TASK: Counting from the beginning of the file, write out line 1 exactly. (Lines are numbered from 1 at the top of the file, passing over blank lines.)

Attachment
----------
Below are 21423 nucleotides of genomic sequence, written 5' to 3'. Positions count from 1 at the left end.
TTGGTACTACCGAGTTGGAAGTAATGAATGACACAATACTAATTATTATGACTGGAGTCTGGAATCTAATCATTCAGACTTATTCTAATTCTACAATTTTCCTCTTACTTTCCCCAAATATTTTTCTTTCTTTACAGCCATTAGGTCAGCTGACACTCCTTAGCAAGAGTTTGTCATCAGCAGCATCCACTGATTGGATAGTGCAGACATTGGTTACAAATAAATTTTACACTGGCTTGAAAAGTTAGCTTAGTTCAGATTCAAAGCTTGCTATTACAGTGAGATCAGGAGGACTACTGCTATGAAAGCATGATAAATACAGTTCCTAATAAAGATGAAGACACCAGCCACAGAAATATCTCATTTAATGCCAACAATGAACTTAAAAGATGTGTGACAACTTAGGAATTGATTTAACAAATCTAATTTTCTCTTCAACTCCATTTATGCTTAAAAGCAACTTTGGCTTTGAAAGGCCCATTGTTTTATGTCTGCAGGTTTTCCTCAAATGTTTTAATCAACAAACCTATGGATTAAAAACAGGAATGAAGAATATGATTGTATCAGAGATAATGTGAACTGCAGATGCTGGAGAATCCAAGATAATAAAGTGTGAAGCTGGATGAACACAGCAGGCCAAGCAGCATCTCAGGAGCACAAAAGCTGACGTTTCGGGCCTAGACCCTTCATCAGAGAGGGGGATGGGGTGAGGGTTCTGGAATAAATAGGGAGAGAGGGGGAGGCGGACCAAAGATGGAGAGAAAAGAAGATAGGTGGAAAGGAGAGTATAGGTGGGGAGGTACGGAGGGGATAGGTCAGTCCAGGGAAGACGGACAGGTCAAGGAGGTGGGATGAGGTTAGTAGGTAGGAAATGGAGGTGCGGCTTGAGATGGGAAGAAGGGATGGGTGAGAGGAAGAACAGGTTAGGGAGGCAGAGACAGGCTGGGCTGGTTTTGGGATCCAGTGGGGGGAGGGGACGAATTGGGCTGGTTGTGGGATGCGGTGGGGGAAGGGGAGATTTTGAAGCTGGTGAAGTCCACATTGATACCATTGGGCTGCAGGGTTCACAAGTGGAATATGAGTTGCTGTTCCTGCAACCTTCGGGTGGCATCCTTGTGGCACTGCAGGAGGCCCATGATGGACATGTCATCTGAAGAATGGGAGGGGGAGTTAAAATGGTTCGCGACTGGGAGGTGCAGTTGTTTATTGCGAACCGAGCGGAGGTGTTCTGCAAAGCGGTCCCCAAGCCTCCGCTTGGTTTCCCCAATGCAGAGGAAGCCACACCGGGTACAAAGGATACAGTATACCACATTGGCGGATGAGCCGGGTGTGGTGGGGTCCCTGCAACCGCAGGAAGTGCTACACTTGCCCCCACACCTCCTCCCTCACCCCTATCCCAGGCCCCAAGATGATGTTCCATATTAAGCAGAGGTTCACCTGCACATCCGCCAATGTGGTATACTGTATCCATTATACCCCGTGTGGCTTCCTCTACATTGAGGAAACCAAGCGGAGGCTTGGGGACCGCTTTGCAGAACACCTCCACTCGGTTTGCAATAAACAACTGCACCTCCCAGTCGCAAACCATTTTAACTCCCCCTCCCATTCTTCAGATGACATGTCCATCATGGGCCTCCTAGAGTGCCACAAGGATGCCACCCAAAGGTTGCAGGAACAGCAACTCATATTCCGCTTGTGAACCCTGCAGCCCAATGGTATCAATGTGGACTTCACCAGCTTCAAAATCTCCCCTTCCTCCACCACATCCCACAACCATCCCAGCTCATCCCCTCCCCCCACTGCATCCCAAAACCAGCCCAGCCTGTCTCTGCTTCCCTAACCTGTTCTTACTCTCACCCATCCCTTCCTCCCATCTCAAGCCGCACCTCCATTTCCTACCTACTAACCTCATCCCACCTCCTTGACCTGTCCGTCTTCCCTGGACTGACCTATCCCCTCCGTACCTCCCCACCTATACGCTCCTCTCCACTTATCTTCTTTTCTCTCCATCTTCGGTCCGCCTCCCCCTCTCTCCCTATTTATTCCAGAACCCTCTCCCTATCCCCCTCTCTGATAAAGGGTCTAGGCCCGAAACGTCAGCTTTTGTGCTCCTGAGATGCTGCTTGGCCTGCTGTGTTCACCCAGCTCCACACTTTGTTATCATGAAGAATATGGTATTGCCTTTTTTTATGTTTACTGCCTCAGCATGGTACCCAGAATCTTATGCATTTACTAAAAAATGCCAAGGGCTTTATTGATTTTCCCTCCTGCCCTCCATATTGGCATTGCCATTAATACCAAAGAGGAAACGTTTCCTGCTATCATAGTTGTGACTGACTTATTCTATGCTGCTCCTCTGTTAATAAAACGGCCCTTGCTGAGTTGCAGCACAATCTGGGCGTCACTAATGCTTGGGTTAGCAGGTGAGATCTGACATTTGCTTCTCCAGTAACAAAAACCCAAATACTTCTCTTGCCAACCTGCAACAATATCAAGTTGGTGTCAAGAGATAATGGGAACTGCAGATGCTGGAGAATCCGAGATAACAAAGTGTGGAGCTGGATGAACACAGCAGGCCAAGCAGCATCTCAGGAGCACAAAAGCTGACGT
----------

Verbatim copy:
Below are 21423 nucleotides of genomic sequence, written 5' to 3'. Positions count from 1 at the left end.